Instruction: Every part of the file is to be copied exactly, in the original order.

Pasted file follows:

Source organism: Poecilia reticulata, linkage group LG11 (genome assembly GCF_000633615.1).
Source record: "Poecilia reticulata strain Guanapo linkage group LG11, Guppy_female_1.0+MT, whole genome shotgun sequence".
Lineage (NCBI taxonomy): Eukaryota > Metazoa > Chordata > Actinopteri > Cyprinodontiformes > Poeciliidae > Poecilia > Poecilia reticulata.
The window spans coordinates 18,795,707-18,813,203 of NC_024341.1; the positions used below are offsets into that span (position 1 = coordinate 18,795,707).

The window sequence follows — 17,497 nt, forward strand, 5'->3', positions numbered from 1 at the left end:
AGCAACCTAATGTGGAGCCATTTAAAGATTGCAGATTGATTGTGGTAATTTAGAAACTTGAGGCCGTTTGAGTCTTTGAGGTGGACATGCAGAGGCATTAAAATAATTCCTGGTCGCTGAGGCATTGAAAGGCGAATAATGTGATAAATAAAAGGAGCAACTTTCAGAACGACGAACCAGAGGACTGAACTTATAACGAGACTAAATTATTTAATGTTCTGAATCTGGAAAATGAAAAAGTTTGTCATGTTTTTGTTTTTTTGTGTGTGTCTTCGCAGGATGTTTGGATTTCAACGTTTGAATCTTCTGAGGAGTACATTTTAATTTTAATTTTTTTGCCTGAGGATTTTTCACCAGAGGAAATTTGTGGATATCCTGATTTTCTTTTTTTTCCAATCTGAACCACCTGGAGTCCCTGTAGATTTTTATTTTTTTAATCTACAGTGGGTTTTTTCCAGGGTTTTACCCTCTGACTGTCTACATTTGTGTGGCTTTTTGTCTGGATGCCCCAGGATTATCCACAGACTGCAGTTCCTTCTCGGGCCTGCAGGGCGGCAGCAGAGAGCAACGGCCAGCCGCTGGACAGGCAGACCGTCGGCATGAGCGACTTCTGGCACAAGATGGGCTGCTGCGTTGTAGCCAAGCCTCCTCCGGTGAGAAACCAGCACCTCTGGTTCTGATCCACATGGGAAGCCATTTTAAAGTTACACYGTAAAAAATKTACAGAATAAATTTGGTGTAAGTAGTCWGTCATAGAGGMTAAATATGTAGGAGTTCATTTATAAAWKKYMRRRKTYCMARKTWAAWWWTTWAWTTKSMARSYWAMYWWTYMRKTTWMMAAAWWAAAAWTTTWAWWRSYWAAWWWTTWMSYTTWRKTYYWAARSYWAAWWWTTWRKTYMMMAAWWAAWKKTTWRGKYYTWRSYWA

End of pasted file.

Source organism: Poecilia reticulata, linkage group LG11 (genome assembly GCF_000633615.1).
Source record: "Poecilia reticulata strain Guanapo linkage group LG11, Guppy_female_1.0+MT, whole genome shotgun sequence".
Lineage (NCBI taxonomy): Eukaryota > Metazoa > Chordata > Actinopteri > Cyprinodontiformes > Poeciliidae > Poecilia > Poecilia reticulata.
The window spans coordinates 18,795,707-18,813,203 of NC_024341.1; the positions used below are offsets into that span (position 1 = coordinate 18,795,707).

The window sequence follows — 17,497 nt, forward strand, 5'->3', positions numbered from 1 at the left end:
AGCAACCTAATGTGGAGCCATTTAAAGATTGCAGATTGATTGTGGTAATTTAGAAACTTGAGGCCGTTTGAGTCTTTGAGGTGGACATGCAGAGGCATTAAAATAATTCCTGGTCGCTGAGGCATTGAAAGGCGAATAATGTGATAAATAAAAGGAGCAACTTTCAGAACGACGAACCAGAGGACTGAACTTATAACGAGACTAAATTATTTAATGTTCTGAATCTGGAAAATGAAAAAGTTTGTCATGTTTTTGTTTTTTTGTGTGTGTCTTCGCAGGATGTTTGGATTTCAACGTTTGAATCTTCTGAGGAGTACATTTTAATTTTAATTTTTTTGCCTGAGGATTTTTCACCAGAGGAAATTTGTGGATATCCTGATTTTCTTTTTTTTCCAATCTGAACCACCTGGAGTCCCTGTAGATTTTTATTTTTTTAATCTACAGTGGGTTTTTTCCAGGGTTTTACCCTCTGACTGTCTACATTTGTGTGGCTTTTTGTCTGGATGCCCCAGGATTATCCACAGACTGCAGTTCCTTCTCGGGCCTGCAGGGCGGCAGCAGAGAGCAACGGCCAGCCGCTGGACAGGCAGACCGTCGGCATGAGCGACTTCTGGCACAAGATGGGCTGCTGCGTTGTAGCCAAGCCTCCTCCGGTGAGAAACCAGCACCTCTGGTTCTGATCCACATGGGAAGCCATTTTAAAGTTACACYGTAAAAAATKTACAGAATAAATTTGGTGTAAGTAGTCWGTCATAGAGGMTAAATATGTAGGAGTTCATTTATAAAWKKYMRRRKTYCMARKTWAAWWWTTWAWTTKSMARSYWAMYWWTYMRKTTWMMAAAWWAAAAWTTTWAWWRSYWAAWWWTTWMSYTTWRKTYYWAARSYWAAWWWTTWRKTYMMMAAWWAAWKKTTWRGKYYTWRSYWA